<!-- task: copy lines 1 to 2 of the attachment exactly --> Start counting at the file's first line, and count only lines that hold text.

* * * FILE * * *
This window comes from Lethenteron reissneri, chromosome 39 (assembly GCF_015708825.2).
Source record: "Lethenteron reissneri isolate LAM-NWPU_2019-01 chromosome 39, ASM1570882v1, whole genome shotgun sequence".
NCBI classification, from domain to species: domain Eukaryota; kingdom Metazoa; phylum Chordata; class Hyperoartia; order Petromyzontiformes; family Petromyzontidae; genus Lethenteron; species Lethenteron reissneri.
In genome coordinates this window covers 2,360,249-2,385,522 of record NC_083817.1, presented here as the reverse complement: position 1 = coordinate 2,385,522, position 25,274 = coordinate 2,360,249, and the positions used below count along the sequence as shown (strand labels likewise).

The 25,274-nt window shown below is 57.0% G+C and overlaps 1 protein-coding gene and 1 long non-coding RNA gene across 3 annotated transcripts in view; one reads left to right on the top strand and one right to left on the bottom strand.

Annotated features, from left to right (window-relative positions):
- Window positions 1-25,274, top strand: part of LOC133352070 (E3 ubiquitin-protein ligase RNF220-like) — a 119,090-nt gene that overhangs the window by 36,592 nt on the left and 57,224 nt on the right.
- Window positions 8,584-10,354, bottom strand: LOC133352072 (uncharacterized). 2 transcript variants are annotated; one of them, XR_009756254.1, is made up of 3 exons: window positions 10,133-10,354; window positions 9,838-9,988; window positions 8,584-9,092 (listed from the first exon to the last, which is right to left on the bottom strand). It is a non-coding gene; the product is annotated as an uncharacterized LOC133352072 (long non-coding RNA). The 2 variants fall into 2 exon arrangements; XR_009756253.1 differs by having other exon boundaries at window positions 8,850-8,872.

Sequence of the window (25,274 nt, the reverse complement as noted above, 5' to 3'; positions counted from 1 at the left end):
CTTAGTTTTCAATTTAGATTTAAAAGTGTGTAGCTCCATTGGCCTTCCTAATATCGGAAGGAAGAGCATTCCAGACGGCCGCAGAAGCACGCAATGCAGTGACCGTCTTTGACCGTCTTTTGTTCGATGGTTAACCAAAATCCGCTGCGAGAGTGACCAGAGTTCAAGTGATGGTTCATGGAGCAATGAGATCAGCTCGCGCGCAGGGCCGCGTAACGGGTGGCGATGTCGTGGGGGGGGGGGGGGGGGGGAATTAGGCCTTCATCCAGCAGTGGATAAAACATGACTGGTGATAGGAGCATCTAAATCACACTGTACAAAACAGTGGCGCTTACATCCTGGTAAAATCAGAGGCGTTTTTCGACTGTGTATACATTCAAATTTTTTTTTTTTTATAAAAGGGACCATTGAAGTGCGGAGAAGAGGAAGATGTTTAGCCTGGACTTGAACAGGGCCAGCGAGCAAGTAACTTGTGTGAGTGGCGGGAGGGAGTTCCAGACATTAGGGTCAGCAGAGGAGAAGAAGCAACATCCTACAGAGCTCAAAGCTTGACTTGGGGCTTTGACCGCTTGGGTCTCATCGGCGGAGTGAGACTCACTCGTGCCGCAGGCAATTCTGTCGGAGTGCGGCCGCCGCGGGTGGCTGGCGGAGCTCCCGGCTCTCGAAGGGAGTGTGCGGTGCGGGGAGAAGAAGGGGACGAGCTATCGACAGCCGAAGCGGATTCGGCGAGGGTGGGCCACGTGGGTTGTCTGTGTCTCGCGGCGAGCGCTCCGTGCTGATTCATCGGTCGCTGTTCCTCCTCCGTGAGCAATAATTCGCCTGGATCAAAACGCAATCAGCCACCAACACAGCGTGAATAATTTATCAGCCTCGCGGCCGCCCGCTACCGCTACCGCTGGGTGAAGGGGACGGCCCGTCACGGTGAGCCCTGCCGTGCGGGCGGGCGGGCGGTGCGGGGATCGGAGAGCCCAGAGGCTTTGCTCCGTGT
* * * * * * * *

This window comes from Lethenteron reissneri, chromosome 39 (assembly GCF_015708825.2).
Source record: "Lethenteron reissneri isolate LAM-NWPU_2019-01 chromosome 39, ASM1570882v1, whole genome shotgun sequence".